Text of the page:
Have you ever bought a product only to get home and see that the batteries were, in fact, not included? Or maybe you bought that cool looking shelf from IKEA only to find that the on paper instructions make little sense leaving you a frustrated mess amongst cheap wood and screws. These are the kind of frustrations that plague consumers on a daily basis, and are ones that PayPal may be looking to solve. PayPal Granted Patent For Augmented Reality Payments.
May 3, 2016
Written by: Will Mason
PayPal Granted Patent For Augmented Reality Payments
Have you ever bought a product only to get home and see that the batteries were, in fact, not included? Or maybe you bought that cool looking shelf from IKEA only to find that the on paper instructions make little sense leaving you a frustrated mess amongst cheap wood and screws. These are the kind of frustrations that plague consumers on a daily basis, and are ones that PayPal may be looking to solve, according to a recently granted patent.
Filed in January of this year and granted last week PayPal’s patent, titled Augmented Reality View of Product Instructions, details a methodology for displaying pertinent information about products including reviews and needed accessories as well as an end to end solution for purchasing those products directly through the system.
“Today’s products are increasingly complex to set up and operate,” the patent reads. “Often, the products are accompanied with detailed instructions that may be daunting for a user to follow. In other cases, a user may discard instructions after an initial set up of a product. In yet other cases, it may be difficult to determine what product accessories are required for a product. In each of these cases, the user’s ability to operate the product may be hampered by a lack of information about the product or an inability to use the product. This in turn may affect the user’s experience with the product and the user’s perception of the manufacturer of the product.”
The proposed system from PayPal would allow a user wearing an AR device to look at an object and instantly be able to get the pertinent information they need including product reviews, needed accessories, similar recommended products, and, of course, instructions.By identifying objects and making recommendations PayPal will be able to help create consumer purchasing flows even easier. Looking to buy that speaker system? Here are all the product reviews, comparison prices, and the cords you will need to buy to set it up.
The patent contains multiple mentions of a user flow that would direct the user to purchasing objects they have identified with the system through “an online marketplace” including auction sites like eBay (who was specifically mentioned in the patent) suggesting that helping consumers set up their IKEA furniture and make informed purchasing decisions may only be the beginning of PayPal’s grand vision for AR – the ability to take any physical object, instantly search for it online and then purchase it through PayPal’s payment system.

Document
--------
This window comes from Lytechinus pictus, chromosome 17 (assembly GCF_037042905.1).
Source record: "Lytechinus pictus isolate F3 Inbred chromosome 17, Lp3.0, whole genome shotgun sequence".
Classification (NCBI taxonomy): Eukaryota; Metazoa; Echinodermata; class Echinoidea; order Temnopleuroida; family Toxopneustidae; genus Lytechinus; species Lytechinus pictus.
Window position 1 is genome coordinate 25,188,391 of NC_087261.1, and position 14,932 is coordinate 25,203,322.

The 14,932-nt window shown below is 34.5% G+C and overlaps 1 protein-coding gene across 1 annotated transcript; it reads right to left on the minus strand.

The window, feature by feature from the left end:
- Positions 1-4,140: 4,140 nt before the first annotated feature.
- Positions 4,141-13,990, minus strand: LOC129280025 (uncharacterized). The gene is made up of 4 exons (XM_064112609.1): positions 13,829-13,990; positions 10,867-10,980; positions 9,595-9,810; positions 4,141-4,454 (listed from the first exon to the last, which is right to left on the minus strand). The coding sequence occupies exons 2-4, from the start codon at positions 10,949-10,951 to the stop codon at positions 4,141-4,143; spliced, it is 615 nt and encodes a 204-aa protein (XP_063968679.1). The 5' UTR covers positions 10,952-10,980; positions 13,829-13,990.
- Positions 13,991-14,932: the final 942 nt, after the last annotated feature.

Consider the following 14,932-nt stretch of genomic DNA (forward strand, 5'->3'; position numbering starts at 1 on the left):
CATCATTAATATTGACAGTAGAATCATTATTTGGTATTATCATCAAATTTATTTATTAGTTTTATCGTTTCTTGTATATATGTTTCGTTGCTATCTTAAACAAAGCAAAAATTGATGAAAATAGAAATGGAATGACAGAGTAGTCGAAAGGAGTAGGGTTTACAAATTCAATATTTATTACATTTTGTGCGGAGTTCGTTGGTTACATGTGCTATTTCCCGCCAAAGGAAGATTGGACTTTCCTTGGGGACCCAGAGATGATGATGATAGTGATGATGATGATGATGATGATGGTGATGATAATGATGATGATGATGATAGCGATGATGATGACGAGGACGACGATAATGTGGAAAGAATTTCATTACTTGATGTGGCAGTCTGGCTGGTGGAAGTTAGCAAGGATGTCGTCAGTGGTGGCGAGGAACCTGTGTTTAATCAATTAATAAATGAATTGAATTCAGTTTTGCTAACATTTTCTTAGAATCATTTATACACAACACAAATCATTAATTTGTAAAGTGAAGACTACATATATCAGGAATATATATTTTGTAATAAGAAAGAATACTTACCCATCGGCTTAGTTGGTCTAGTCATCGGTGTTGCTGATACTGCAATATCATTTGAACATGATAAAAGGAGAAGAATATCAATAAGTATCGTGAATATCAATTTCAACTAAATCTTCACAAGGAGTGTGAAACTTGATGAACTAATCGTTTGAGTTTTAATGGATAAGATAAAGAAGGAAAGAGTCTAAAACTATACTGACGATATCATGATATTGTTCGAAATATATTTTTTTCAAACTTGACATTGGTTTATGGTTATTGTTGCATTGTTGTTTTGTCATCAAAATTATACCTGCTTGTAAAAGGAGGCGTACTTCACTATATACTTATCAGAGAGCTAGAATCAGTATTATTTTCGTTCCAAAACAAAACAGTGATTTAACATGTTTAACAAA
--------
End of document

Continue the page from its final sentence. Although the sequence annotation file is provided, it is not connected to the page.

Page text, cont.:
How easy could this be? Let’s take a little hop into the future…
The year is 2025 and you are casually out for a stroll through the farmers market. As you make your way down the isle a booth with locally designed clothes catches your eye, including one particularly fetching dress.
Speaking the wake words to your AR headset, the familiar ripple of the device’s world scanning grid flows over the garment. Less than a second later, the display is able to gather a few similar looking dresses from online vendors as well as a coupon for Macy’s upcoming summer dress sale. Comparing the options, you see a very similar dress from another online vendor offered at a much cheaper cost and make the quick decision. Grabbing the virtual dress, a shopping cart appears in the left corner of your field of view and you drop it in selecting continue to checkout. The PayPal payment window reminds you to tap your thumb to the headset’s pocket computer to verify your identity for purchasing. You do, and are promptly notified that your dress is on the way via drone delivery. You dismiss the display and continue onto the vegetables you came to buy in the first place.
As with any patent, this vision is by no means a guarantee. There are still a number of things that need to be perfected with computer vision to make this work seamlessly every time, and there is still the small matter of there not being any consumer AR headsets on the market yet. But those things are an imminent part of our future, and this is just a small glimpse at the many ways those technologies are going to completely transform our way of life.